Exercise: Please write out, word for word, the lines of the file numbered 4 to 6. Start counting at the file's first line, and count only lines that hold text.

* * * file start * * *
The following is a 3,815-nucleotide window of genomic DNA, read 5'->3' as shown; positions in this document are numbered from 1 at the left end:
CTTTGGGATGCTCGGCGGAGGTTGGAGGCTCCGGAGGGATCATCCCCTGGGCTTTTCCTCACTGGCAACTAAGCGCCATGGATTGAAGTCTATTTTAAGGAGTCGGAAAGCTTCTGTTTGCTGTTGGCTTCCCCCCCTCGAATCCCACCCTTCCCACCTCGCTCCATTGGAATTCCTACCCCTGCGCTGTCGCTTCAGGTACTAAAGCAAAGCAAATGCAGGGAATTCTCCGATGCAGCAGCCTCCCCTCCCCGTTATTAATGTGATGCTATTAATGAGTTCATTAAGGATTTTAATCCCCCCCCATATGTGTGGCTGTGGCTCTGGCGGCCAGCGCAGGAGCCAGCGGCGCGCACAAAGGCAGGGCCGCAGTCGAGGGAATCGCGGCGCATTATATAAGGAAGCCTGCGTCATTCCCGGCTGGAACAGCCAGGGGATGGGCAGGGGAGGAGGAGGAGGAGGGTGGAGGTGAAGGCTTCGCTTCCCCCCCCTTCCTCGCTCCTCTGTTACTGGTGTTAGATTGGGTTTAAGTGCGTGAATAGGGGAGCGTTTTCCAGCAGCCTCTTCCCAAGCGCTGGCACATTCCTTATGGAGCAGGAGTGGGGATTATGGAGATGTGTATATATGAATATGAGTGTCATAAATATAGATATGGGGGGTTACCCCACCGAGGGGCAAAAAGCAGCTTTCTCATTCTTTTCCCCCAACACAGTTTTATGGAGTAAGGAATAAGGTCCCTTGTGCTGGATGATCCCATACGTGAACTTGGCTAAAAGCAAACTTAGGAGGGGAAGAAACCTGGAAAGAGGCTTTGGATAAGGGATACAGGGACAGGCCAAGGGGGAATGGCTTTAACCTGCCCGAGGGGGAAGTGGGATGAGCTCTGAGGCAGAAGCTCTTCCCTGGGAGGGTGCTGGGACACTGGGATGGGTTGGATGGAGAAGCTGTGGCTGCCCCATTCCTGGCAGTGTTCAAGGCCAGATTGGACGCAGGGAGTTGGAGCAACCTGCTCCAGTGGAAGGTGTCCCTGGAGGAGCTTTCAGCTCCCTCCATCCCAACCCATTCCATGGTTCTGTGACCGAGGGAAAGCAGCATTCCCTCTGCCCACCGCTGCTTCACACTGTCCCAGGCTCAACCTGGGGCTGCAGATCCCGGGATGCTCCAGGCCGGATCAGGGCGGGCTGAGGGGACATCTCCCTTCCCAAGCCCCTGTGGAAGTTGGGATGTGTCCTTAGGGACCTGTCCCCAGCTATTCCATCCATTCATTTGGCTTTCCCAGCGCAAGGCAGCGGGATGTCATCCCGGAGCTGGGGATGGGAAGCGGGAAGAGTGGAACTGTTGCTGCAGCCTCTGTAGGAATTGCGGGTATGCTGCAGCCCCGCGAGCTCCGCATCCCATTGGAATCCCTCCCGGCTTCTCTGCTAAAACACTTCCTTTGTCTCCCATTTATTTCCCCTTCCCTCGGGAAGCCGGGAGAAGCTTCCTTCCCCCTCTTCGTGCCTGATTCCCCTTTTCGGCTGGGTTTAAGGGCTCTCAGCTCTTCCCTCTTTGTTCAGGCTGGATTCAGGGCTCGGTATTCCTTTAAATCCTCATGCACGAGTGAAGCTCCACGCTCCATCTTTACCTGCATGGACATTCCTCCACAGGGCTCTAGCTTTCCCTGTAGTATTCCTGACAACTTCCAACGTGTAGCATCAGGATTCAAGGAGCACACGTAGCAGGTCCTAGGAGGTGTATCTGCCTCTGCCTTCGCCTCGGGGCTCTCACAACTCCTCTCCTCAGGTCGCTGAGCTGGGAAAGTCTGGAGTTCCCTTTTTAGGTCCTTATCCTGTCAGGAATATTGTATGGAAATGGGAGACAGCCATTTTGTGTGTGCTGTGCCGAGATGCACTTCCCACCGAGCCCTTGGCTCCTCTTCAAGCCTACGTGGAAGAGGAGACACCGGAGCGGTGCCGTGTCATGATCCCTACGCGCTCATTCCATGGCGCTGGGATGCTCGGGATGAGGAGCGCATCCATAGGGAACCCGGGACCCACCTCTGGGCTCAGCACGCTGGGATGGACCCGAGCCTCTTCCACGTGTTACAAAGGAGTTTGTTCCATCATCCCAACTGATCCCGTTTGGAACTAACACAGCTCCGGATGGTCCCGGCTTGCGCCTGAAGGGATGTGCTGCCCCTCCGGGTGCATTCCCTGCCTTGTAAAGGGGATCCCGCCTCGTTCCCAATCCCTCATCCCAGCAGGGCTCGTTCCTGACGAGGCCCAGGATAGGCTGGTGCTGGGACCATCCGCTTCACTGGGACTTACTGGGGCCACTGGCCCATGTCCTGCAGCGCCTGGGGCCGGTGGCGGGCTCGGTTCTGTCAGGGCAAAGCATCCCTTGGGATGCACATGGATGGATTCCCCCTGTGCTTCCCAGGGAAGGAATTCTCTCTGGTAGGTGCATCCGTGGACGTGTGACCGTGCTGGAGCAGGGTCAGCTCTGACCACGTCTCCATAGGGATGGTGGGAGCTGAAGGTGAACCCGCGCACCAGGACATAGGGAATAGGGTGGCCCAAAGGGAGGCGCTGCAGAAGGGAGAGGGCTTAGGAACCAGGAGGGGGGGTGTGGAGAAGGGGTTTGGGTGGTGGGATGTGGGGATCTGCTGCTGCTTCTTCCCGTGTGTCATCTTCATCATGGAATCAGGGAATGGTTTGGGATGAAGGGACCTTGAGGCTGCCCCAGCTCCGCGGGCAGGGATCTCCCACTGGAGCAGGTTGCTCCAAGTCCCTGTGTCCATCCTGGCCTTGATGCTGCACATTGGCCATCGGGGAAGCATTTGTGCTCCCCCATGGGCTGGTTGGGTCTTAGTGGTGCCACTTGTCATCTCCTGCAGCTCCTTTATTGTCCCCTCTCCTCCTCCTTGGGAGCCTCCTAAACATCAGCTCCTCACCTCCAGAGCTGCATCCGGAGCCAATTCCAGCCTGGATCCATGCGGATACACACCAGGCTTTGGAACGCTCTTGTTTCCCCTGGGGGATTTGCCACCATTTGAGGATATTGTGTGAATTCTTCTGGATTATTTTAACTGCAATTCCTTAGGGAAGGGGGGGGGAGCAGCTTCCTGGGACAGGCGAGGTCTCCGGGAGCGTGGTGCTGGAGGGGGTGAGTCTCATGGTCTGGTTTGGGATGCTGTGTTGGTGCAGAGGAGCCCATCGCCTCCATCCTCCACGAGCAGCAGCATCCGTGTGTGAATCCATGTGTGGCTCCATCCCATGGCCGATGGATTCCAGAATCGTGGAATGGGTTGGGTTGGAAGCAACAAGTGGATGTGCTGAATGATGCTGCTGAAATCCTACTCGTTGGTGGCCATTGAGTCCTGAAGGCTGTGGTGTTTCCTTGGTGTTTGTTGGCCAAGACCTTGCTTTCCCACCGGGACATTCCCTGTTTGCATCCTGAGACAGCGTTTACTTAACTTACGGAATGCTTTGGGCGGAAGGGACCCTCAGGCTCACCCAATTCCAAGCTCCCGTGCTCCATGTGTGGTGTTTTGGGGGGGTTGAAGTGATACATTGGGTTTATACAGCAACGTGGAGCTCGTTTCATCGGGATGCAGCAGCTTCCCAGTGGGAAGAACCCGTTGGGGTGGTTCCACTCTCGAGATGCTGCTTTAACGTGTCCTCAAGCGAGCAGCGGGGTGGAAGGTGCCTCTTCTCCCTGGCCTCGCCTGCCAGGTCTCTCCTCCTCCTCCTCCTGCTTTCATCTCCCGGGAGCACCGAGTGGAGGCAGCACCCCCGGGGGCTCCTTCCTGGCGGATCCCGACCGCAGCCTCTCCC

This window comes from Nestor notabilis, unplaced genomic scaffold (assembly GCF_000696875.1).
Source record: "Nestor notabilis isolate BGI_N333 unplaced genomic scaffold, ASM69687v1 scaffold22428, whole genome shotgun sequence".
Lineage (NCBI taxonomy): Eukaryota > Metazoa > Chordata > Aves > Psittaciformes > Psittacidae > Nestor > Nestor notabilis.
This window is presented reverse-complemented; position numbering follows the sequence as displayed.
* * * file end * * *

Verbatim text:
Source record: "Nestor notabilis isolate BGI_N333 unplaced genomic scaffold, ASM69687v1 scaffold22428, whole genome shotgun sequence".
Lineage (NCBI taxonomy): Eukaryota > Metazoa > Chordata > Aves > Psittaciformes > Psittacidae > Nestor > Nestor notabilis.
This window is presented reverse-complemented; position numbering follows the sequence as displayed.